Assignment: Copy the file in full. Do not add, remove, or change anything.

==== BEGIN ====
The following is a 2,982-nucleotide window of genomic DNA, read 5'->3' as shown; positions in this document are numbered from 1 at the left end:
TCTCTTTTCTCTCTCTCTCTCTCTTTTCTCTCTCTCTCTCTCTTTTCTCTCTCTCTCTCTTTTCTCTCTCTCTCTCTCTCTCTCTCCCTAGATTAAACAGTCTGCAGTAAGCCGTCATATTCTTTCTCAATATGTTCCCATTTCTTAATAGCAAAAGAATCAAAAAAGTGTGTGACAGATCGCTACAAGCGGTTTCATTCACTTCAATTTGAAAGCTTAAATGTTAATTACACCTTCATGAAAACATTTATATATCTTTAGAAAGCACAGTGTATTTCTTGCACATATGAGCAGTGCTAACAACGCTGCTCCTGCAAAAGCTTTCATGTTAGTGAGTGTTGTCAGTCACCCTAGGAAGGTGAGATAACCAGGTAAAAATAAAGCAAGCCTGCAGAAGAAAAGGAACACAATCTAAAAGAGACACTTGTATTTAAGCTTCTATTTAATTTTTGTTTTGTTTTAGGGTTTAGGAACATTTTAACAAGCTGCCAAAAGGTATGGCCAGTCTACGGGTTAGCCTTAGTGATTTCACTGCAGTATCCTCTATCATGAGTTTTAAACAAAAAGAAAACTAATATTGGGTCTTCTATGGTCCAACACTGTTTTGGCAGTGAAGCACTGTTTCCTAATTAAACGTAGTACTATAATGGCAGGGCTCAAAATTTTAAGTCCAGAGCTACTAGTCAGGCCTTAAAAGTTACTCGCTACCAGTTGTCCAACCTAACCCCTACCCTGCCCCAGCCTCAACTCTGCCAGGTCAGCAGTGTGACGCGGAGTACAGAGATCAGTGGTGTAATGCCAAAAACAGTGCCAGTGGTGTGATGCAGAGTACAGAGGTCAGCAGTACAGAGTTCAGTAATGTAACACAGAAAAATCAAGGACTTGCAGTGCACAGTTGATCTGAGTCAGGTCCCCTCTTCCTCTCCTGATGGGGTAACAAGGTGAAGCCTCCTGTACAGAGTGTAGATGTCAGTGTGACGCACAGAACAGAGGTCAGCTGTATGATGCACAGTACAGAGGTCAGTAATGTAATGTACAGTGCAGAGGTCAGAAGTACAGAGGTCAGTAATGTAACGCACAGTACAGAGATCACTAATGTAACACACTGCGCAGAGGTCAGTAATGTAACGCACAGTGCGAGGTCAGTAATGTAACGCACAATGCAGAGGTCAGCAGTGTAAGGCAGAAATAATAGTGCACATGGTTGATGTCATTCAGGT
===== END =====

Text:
The following is a 2,982-nucleotide window of genomic DNA, read 5'->3' as shown; positions in this document are numbered from 1 at the left end:
TCTCTTTTCTCTCTCTCTCTCTCTTTTCTCTCTCTCTCTCTCTTTTCTCTCTCTCTCTCTTTTCTCTCTCTCTCTCTCTCTCTCTCCCTAGATTAAACAGTCTGCAGTAAGCCGTCATATTCTTTCTCAATATGTTCCCATTTCTTAATAGCAAAAGAATCAAAAAAGTGTGTGACAGATCGCTACAAGCGGTTTCATTCACTTCAATTTGAAAGCTTAAATGTTAATTACACCTTCATGAAAACATTTATATATCTTTAGAAAGCACAGTGTATTTCTTGCACATATGAGCAGTGCTAACAACGCTGCTCCTGCAAAAGCTTTCATGTTAGTGAGTGTTGTCAGTCACCCTAGGAAGGTGAGATAACCAGGTAAAAATAAAGCAAGCCTGCAGAAGAAAAGGAACACAATCTAAAAGAGACACTTGTATTTAAGCTTCTATTTAATTTTTGTTTTGTTTTAGGGTTTAGGAACATTTTAACAAGCTGCCAAAAGGTATGGCCAGTCTACGGGTTAGCCTTAGTGATTTCACTGCAGTATCCTCTATCATGAGTTTTAAACAAAAAGAAAACTAATATTGGGTCTTCTATGGTCCAACACTGTTTTGGCAGTGAAGCACTGTTTCCTAATTAAACGTAGTACTATAATGGCAGGGCTCAAAATTTTAAGTCCAGAGCTACTAGTCAGGCCTTAAAAGTTACTCGCTACCAGTTGTCCAACCTAACCCCTACCCTGCCCCAGCCTCAACTCTGCCAGGTCAGCAGTGTGACGCGGAGTACAGAGATCAGTGGTGTAATGCCAAAAACAGTGCCAGTGGTGTGATGCAGAGTACAGAGGTCAGCAGTACAGAGTTCAGTAATGTAACACAGAAAAATCAAGGACTTGCAGTGCACAGTTGATCTGAGTCAGGTCCCCTCTTCCTCTCCTGATGGGGTAACAAGGTGAAGCCTCCTGTACAGAGTGTAGATGTCAGTGTGACGCACAGAACAGAGGTCAGCTGTATGATGCACAGTACAGAGGTCAGTAATGTAATGTACAGTGCAGAGGTCAGAAGTACAGAGGTCAGTAATGTAACGCACAGTACAGAGATCACTAATGTAACACACTGCGCAGAGGTCAGTAATGTAACGCACAGTGCGAGGTCAGTAATGTAACGCACAATGCAGAGGTCAGCAGTGTAAGGCAGAAATAATAGTGCACATGGTTGATGTCATTCAGGT